3 Challenges to Adopting Mobility on Demand


The top three challenges facing agencies, government and private partners trying to implement Mobility on Demand right now are difficulties forming agreements, lack of open data, and public policy around defining “rides.”

What is Mobility on Demand?

Mobility on Demand is a concept that uses emerging mobility services, integrated transit networks and connected travelers for a more traveler-centric “system of systems” approach. Travelers can access mobility whenever needed through a digital platform, choosing from whatever combination of modes meets their needs best- be it shortest travel time, lowest cost, fewest transfers, or limited walking.

The Red Herring

“The challenge right now is not technology,” said Sebastian Vaitus, Director of Product Management and Development at TripSpark Technologies. “There’s nothing out there that technology couldn’t really support today. To drive MOD forward, we want to partner with transit agencies and other industry vendors to be part of the discussion and understand all of the interfaces that other companies are making available.”

1.) Agreements
The number of partnerships between transit agencies and private mobility solutions vendors has increased from three in 2010 to 42 in 2017 according to the Federal Transit Administration (FTA).

Susan Shaheen, a UC Berkeley professor-in-residence who attended this summer’s workshop on Mobility on Demand, Automation, and Equity held by the U.S. Department of Transportation and Transportation Research Board to discuss the first round of MOD Sandbox projects wrote that “a number of [participating] public agencies noted challenges in working with private vendors, particularly related to contracting and data agreements. In some cases, partners were unable to agree to terms.”

2.) Lack of Open Data
In early pilot projects, the FTA has discovered that “challenges exist around privacy, proprietary protections, and accuracy.” Data is needed to understand the impacts of MOD and to make operational changes.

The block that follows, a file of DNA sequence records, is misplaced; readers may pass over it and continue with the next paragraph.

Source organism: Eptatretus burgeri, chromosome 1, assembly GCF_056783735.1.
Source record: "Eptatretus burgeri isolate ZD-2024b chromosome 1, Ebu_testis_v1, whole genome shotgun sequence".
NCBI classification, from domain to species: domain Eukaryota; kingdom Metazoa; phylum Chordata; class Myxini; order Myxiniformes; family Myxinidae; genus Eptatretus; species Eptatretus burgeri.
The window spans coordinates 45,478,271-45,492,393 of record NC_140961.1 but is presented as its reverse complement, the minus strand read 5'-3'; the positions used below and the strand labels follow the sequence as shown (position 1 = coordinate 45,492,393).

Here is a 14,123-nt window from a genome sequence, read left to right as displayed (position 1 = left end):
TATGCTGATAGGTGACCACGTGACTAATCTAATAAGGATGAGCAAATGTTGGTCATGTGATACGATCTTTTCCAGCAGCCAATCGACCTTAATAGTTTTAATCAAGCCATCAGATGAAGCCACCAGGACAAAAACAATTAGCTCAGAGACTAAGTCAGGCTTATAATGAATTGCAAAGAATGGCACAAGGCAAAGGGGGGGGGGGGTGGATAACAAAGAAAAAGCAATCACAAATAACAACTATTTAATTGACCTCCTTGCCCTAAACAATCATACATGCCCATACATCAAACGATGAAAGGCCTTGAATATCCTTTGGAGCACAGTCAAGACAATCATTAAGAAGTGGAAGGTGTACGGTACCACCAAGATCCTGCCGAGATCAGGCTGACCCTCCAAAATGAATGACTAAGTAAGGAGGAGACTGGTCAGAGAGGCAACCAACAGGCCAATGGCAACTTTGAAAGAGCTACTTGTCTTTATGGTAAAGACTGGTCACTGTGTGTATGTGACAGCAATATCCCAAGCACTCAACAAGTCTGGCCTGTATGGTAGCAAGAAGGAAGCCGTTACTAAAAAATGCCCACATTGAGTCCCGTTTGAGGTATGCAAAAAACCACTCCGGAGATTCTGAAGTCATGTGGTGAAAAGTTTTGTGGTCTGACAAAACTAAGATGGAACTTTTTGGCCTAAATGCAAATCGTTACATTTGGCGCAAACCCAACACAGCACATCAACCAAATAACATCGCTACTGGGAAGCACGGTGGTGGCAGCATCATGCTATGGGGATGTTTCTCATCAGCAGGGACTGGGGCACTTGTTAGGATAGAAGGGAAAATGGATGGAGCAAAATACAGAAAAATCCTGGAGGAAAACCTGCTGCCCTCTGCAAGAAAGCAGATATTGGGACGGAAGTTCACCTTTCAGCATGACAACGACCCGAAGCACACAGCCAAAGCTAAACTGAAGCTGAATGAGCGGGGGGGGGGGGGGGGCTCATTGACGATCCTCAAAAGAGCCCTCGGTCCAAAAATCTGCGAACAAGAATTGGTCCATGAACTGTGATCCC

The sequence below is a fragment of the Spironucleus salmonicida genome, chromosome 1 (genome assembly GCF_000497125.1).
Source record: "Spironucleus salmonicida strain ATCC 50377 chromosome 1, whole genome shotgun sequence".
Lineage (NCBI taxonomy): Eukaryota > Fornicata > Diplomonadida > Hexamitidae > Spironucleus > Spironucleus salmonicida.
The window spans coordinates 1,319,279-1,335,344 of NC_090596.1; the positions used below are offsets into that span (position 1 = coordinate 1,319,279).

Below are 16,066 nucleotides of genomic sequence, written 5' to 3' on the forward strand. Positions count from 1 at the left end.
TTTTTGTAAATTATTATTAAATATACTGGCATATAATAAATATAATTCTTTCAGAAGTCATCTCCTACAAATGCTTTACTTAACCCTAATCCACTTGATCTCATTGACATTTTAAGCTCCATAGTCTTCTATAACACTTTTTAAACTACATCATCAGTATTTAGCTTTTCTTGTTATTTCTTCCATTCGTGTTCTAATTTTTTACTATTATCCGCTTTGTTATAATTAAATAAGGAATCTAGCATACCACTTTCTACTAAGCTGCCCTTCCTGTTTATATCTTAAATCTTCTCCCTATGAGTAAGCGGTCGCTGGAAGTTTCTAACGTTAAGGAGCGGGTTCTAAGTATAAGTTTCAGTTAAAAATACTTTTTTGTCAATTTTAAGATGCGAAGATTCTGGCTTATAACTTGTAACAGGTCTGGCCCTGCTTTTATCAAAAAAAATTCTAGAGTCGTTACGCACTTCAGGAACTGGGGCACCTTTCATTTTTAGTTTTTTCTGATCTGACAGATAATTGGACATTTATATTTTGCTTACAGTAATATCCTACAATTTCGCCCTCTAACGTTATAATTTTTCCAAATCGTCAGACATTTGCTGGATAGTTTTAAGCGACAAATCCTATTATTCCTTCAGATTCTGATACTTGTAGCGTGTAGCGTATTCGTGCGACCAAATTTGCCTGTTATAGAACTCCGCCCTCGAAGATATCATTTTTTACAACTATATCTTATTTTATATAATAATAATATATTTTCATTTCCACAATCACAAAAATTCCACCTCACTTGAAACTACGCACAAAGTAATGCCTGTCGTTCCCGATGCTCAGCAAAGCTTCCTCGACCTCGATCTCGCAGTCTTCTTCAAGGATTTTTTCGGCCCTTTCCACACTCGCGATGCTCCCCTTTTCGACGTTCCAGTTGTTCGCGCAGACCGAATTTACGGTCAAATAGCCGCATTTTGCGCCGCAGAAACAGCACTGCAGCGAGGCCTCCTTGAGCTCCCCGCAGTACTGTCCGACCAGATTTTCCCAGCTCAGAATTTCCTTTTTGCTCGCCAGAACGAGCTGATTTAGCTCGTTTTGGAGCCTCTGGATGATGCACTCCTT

Shaheen wrote that some agencies and partners were able to compromise by tailoring their data sharing to include less frequent reporting, more aggregate data reporting and higher levels of geo-spatial data in order to protect consumer and propriety vendor information.

Despite these successes, some agencies said they could not report key data metrics to the FTA because their partners were “unwilling to share sufficient data.”

Both sides are being very cautious, and there will need to be a continued push for vendors to be more open.

3.) Policy and the Definition of “Rides”
There is a shift in the way rides are being recognized by the FTA. Transit agencies have received funding based on their ridership, and revenue miles and hours. Previously, rides that were passed to integration with Uber or Lyft were not recognized. This was having a detrimental effect on agencies because though they were providing better service, these numbers were being taken away from ridership, resulting in less funding the following year.


Because MOD is dependent on all service vendors working together through a centralized platform, there will not be a single ‘gateway’ vendor, following the current business model. Companies will need to relinquish control of their data, a move that can feel counter-productive with today’s “data is king” mentality.

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The Community Transportation Association of America (CTAA) and its members believe that mobility is a basic human right. From work and education to life-sustaining health care and human services programs to shopping and visiting with family and friends, mobility directly impacts quality of life.